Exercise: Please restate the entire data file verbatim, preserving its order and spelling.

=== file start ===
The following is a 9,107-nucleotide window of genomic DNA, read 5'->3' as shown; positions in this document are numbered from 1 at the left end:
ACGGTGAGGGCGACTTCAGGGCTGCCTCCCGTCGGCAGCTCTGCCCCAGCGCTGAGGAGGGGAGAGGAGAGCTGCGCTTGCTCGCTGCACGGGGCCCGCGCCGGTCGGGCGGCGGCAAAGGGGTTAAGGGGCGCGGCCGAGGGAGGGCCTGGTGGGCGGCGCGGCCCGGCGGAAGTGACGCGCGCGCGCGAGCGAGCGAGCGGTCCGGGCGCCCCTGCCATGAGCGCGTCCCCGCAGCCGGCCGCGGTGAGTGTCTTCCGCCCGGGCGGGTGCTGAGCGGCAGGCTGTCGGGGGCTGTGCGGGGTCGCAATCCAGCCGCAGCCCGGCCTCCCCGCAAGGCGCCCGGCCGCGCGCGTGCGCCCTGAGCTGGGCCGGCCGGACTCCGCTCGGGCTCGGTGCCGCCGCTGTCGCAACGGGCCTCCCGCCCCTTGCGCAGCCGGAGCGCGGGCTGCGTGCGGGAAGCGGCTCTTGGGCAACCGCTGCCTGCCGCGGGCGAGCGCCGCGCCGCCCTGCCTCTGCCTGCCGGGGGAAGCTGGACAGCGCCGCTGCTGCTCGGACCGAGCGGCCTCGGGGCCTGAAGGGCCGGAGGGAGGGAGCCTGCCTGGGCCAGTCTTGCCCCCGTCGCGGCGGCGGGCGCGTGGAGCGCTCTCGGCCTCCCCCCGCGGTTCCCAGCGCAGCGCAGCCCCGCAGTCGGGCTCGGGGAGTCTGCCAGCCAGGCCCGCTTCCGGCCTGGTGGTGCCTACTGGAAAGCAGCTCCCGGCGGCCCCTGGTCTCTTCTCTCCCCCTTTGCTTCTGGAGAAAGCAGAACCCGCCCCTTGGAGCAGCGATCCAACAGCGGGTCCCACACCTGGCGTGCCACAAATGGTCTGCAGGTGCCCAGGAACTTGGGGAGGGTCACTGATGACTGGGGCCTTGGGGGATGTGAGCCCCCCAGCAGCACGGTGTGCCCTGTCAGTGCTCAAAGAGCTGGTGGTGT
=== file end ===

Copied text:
The following is a 9,107-nucleotide window of genomic DNA, read 5'->3' as shown; positions in this document are numbered from 1 at the left end:
ACGGTGAGGGCGACTTCAGGGCTGCCTCCCGTCGGCAGCTCTGCCCCAGCGCTGAGGAGGGGAGAGGAGAGCTGCGCTTGCTCGCTGCACGGGGCCCGCGCCGGTCGGGCGGCGGCAAAGGGGTTAAGGGGCGCGGCCGAGGGAGGGCCTGGTGGGCGGCGCGGCCCGGCGGAAGTGACGCGCGCGCGCGAGCGAGCGAGCGGTCCGGGCGCCCCTGCCATGAGCGCGTCCCCGCAGCCGGCCGCGGTGAGTGTCTTCCGCCCGGGCGGGTGCTGAGCGGCAGGCTGTCGGGGGCTGTGCGGGGTCGCAATCCAGCCGCAGCCCGGCCTCCCCGCAAGGCGCCCGGCCGCGCGCGTGCGCCCTGAGCTGGGCCGGCCGGACTCCGCTCGGGCTCGGTGCCGCCGCTGTCGCAACGGGCCTCCCGCCCCTTGCGCAGCCGGAGCGCGGGCTGCGTGCGGGAAGCGGCTCTTGGGCAACCGCTGCCTGCCGCGGGCGAGCGCCGCGCCGCCCTGCCTCTGCCTGCCGGGGGAAGCTGGACAGCGCCGCTGCTGCTCGGACCGAGCGGCCTCGGGGCCTGAAGGGCCGGAGGGAGGGAGCCTGCCTGGGCCAGTCTTGCCCCCGTCGCGGCGGCGGGCGCGTGGAGCGCTCTCGGCCTCCCCCCGCGGTTCCCAGCGCAGCGCAGCCCCGCAGTCGGGCTCGGGGAGTCTGCCAGCCAGGCCCGCTTCCGGCCTGGTGGTGCCTACTGGAAAGCAGCTCCCGGCGGCCCCTGGTCTCTTCTCTCCCCCTTTGCTTCTGGAGAAAGCAGAACCCGCCCCTTGGAGCAGCGATCCAACAGCGGGTCCCACACCTGGCGTGCCACAAATGGTCTGCAGGTGCCCAGGAACTTGGGGAGGGTCACTGATGACTGGGGCCTTGGGGGATGTGAGCCCCCCAGCAGCACGGTGTGCCCTGTCAGTGCTCAAAGAGCTGGTGGTGT